Friday 13 September 2013

Caught between a digital David and Goliath

On one hand digital has democratised. It has created a level playing field for small, disruptive start-ups to launch a new business fast, leveraging computing power in the cloud and motivating peer-to-peer armies of willing consumers to create vast scale at a remarkably low cost (see my posts “Customer to Customer and the legend of Kachwachi” or “Outsource your marketing, sales & service to your customers”).

On the other hand, digital has created a vastly uneven playing field, concentrating enormous power into the hands of digital mega-vendors with enormous data stores, insight into consumer behavior and often one-click billing relationships with huge chunks of the population. More and more we see the mega-vendors moving into new industries like Financial Services (via mobile wallet offerings, virtual currencies etc), Computer & Telephony Hardware (phones, tablets, netbooks etc), Media (music, movies & sports), Automotive (driverless cars), Software, Groceries, Gaming, Communications, Healthcare and many more…

The challenge for the average FTSE 250 or Fortune 500 Company (that might have been around for say 20-50 years) is that they are neither a lean, disruptive start-up; nor are they a digital mega-vendor. They are, in effect, caught between David and Goliath.

The majority of businesses in this category certainly have considerable assets (e.g. brands, relationships, physical outlets, contact centres, contracts with customers etc), but they also have a considerable legacy (e.g. brands (?!), physical outlets (?!), contact centres (?!), contracts with customers (?!) etc). In addition, they also have to deal with the significant challenge of remnants of technology, mind-sets, route to market and operating models that were quite simply designed for an analogue age (see my post on “CRM for a digital age”).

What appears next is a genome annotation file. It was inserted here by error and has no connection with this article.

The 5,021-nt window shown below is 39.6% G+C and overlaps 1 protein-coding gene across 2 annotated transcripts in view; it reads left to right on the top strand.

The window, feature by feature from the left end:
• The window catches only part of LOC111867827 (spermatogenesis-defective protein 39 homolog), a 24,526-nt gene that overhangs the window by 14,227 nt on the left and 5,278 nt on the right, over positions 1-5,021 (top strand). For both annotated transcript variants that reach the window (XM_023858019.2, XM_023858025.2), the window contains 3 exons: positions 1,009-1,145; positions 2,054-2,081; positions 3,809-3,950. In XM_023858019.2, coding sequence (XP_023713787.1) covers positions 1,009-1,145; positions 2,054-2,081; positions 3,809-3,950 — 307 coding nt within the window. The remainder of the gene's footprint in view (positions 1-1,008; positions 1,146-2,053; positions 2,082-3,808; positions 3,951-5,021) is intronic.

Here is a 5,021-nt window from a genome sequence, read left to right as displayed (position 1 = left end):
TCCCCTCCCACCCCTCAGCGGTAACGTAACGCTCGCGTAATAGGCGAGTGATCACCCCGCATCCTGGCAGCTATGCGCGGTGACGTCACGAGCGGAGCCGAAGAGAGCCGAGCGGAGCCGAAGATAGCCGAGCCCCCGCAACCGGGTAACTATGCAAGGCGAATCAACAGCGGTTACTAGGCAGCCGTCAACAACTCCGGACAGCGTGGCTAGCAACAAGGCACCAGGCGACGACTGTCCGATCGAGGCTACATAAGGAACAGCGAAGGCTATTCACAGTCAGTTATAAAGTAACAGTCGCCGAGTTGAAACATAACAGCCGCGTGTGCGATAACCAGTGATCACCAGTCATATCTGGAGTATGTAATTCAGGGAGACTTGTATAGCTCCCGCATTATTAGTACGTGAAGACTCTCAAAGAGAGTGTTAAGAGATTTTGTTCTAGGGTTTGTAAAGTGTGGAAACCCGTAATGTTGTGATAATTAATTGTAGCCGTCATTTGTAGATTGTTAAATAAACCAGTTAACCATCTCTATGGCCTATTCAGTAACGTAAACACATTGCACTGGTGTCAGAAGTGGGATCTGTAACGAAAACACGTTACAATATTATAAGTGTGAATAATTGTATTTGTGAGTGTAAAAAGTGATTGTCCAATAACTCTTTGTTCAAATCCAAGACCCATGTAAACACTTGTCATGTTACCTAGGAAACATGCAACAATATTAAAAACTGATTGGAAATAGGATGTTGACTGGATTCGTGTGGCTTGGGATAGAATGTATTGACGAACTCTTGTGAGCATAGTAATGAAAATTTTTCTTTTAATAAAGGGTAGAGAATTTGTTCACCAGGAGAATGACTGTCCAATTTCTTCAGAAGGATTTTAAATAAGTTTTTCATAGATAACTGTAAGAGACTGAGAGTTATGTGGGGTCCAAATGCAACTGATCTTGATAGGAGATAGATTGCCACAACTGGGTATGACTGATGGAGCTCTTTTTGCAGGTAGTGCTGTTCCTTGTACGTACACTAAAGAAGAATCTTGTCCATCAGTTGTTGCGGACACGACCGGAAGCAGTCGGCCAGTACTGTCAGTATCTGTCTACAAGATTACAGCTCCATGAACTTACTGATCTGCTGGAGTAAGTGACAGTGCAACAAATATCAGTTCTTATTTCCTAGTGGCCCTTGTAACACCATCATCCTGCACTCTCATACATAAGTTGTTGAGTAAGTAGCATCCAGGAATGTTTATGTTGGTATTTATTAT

The majority of FTSE 100 / Fortune 500 businesses therefore face a challenge; namely, how they identify and leverage the assets they have, whilst at the same time removing (or transforming) their legacy, in order to compete against both David and Goliath at the same time.

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The Customer Revolution Blog by Laurence Buchanan is licensed under a Creative Commons Attribution 3.0 Unported License.
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